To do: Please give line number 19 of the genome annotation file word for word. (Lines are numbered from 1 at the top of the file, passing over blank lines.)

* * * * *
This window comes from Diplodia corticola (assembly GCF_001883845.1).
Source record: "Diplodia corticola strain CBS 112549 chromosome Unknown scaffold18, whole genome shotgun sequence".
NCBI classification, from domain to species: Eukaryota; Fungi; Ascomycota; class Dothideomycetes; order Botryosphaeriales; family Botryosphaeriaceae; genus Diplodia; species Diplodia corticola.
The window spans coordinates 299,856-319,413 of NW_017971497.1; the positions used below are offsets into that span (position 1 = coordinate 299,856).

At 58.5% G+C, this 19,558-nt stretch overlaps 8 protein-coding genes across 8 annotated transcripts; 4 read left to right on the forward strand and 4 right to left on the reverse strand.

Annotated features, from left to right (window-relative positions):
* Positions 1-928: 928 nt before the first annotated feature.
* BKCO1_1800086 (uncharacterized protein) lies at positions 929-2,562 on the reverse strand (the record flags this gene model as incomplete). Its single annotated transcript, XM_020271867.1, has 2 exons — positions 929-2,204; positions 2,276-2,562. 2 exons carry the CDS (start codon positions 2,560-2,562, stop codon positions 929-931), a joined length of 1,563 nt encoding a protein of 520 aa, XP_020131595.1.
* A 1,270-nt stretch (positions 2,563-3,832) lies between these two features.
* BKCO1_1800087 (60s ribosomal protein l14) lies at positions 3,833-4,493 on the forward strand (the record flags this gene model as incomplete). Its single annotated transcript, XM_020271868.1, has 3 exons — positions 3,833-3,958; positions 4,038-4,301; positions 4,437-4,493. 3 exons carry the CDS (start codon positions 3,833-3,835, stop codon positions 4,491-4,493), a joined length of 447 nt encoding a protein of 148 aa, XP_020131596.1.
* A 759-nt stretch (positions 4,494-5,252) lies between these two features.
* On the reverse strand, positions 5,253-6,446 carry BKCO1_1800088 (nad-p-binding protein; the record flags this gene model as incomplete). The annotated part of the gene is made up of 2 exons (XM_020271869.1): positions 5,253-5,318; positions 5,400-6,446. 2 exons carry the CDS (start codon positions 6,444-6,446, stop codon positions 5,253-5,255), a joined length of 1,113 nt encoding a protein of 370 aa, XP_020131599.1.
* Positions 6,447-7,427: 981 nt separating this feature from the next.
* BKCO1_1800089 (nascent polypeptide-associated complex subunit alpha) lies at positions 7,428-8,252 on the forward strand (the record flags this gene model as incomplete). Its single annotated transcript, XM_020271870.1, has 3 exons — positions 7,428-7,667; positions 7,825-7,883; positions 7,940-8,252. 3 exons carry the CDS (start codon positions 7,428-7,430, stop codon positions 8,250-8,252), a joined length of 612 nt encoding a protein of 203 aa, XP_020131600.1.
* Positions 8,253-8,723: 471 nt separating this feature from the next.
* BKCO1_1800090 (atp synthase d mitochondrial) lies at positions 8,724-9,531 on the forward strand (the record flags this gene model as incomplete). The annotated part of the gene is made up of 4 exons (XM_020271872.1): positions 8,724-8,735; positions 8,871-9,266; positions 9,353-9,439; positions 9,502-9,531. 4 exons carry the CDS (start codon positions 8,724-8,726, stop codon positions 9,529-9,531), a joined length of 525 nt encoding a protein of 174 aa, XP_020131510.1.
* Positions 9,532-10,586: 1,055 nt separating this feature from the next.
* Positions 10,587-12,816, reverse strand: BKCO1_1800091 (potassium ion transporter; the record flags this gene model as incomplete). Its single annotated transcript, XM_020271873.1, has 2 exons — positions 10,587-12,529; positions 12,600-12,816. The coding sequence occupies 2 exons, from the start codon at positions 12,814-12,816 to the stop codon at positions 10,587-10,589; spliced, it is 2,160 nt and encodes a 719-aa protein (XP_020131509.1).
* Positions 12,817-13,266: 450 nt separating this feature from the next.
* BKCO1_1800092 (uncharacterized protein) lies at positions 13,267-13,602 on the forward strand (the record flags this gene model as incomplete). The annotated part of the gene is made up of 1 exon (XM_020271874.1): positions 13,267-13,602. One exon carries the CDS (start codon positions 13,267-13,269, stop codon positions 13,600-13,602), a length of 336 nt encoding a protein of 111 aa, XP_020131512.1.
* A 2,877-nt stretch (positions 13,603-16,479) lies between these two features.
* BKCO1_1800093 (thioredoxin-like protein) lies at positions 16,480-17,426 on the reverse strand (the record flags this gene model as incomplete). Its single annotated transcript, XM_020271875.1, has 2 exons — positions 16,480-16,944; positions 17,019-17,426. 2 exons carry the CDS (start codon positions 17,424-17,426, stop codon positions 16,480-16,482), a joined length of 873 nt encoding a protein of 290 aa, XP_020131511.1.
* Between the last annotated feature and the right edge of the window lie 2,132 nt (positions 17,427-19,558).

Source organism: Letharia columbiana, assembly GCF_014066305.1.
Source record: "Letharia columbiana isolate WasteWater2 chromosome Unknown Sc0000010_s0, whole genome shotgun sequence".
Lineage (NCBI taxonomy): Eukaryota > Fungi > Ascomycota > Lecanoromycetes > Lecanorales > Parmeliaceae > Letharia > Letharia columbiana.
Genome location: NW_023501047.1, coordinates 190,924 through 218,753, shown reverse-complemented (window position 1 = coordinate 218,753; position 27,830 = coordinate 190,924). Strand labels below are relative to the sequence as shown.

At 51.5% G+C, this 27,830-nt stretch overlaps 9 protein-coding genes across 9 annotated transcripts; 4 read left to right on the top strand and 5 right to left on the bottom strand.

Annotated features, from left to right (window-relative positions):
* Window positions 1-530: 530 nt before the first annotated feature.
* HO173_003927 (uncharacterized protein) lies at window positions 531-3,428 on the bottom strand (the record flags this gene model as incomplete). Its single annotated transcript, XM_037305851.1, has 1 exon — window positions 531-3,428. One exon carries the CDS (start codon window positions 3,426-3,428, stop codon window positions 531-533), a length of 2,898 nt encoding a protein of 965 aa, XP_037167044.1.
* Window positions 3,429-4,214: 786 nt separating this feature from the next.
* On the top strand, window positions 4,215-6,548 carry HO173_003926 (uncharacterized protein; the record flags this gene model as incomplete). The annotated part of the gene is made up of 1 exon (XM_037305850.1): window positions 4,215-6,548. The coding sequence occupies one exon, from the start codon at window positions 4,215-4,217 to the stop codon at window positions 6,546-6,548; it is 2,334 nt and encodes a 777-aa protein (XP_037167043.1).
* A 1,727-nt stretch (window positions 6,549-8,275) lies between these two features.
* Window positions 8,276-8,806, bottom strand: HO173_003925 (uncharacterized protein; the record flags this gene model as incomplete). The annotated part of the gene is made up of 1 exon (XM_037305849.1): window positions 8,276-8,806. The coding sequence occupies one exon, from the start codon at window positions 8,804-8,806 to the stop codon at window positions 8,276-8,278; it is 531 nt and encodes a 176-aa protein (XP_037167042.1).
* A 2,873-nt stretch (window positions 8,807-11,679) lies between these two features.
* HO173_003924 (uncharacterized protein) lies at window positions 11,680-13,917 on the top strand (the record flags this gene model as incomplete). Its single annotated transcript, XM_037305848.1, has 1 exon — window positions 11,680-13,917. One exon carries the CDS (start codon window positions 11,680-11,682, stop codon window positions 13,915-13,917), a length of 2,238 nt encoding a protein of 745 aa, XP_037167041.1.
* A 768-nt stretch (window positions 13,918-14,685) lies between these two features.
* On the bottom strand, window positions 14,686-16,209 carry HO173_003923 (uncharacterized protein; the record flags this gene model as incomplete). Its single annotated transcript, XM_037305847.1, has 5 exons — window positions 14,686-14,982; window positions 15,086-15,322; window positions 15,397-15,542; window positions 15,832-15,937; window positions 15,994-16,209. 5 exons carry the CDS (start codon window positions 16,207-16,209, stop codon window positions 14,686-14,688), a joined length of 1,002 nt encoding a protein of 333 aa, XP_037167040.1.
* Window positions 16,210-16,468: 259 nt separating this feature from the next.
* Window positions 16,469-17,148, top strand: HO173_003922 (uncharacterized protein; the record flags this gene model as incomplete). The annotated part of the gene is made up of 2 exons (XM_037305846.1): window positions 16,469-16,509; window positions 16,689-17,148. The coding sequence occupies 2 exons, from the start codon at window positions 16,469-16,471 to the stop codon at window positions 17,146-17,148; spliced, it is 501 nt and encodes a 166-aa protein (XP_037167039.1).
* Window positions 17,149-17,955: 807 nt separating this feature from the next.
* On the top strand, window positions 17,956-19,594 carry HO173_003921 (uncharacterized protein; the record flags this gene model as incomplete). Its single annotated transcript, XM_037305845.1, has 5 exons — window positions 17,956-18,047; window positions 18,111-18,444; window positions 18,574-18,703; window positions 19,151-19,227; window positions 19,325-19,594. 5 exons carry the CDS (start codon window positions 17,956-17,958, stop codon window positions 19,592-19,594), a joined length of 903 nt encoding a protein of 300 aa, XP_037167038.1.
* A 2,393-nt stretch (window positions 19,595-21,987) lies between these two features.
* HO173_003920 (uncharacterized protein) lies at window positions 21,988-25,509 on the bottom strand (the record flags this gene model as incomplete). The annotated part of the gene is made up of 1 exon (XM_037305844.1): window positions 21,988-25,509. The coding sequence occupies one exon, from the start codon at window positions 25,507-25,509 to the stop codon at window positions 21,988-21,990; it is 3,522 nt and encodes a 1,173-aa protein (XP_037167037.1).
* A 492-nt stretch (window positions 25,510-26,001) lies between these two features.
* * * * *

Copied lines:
* Positions 12,817-13,266: 450 nt separating this feature from the next.